Parsonage-Turner syndrome


Right brachial plexus with its short branches, viewed anteriorly.
  • Syndrome characterized by sudden onset, severe shoulder pain followed by weakness and sensory loss as pain resolves over the course of days to weeks
  • Also known by many other names including acute brachial neuritis, acute brachial plexitis, idiopathic brachial plexopathy, neuralgic amyotrophy
  • More common in males in the 4th decade of life
  • Can affect any part of the brachial plexus
    • Most commonly affected nerves: long thoracic nerve, suprascapular nerve, axillary nerve, musculocutaneous nerve, radial nerve
  • Up to 1/3 may have bilateral involvement2
  • Upper trunk most frequently affected3
  • May have preceding viral syndrome
  • Two forms
    • Idiopathic
    • Hereditary

Clinical Features

  • Severe shoulder girdle pain
  • Weakness, paresthesias, and sensory losses that depend on which nerves are involved
  • Muscle atrophy may develop after several weeks of neuropathy
  • Loss of reflexes
  • Scapular winging

Differential Diagnosis

Causes of Brachial plexopathy

Upper extremity peripheral nerve syndromes

Median Nerve Syndromes

Ulnar Nerve Syndromes

Radial Nerve Syndromes

Proximal Neuropathies



  • Plain films if there is history of trauma
  • Consider MRI in the ED to rule out acute cervical spine pathology
  • Outpatient brachial plexus MRI or magnetic resonance neurography
  • Outpatient EMG - should be performed at least 3 weeks after symptom onset to show findings4


  • Early conservative management
    • NSAIDs, sling, physical therapy
    • Antiviral medications if etiology is viral in nature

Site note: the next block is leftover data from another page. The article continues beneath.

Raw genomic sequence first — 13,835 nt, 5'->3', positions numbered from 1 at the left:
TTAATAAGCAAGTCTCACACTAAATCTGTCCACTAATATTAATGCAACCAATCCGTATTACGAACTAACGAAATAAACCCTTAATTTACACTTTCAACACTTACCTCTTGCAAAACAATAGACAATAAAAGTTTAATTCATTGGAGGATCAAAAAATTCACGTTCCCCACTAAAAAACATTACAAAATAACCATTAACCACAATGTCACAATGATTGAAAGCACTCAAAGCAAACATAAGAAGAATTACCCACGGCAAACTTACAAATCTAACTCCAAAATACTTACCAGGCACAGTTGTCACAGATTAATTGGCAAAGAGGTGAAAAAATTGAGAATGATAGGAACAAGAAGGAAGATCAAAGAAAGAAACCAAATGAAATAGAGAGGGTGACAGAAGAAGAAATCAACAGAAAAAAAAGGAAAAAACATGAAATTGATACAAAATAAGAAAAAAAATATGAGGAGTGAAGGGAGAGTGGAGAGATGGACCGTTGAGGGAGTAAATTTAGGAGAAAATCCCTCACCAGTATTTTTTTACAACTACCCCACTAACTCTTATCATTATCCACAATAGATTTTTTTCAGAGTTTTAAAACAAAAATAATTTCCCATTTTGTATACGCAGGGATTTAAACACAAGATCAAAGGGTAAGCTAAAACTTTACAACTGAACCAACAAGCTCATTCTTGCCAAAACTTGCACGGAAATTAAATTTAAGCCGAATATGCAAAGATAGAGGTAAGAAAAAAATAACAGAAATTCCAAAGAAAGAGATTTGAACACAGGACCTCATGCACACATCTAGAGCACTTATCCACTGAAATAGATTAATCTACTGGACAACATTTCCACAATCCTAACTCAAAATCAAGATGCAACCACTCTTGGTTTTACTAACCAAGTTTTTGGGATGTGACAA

• Oral steroids recommended by some in early disease for pain3,4
  • Operative management considered for space occupying lesions or if no recovery is seen in 6-9 months
    • Nerve decompression, neurolysis, neurorrhaphy, nerve transplant/grafting, muscle/tendon transplant/grafting


  • Depends on etiology - acute traumatic injuries may need urgent or emergent surgery
  • Most idiopathic cases can be discharged with neurology/orthopedics follow up
  • Full recovery can take up to 2-3 years

See Also

External Links


  1. Feinberg et al. Parsonage-Turner Syndrome. HSSJ. 2010;6:199-205.
  2. Misamore et al. Parsonage-Turner Syndrome (Acute Brachial Neuritis). Journal of Bone and Joint Surgery. 1996;78(9)1405-1408.
  3. Moghekar et al. Brachial Plexopathies: Etiology, Frequency, and Electrodiagnostic 4. Localization. Journal of Clinical Neuromuscular Disease. 2007;9(1):243-247.
  4. Ortiz Torres M et al. Brachial Plexitis (Parsonage Turner Syndrome, Brachial Neuropathy, Brachial Radiculitis) [Updated 2020 Apr 23]. In: StatPearls [Internet]. Treasure Island (FL): StatPearls Publishing; 2020 Jan-. Available from: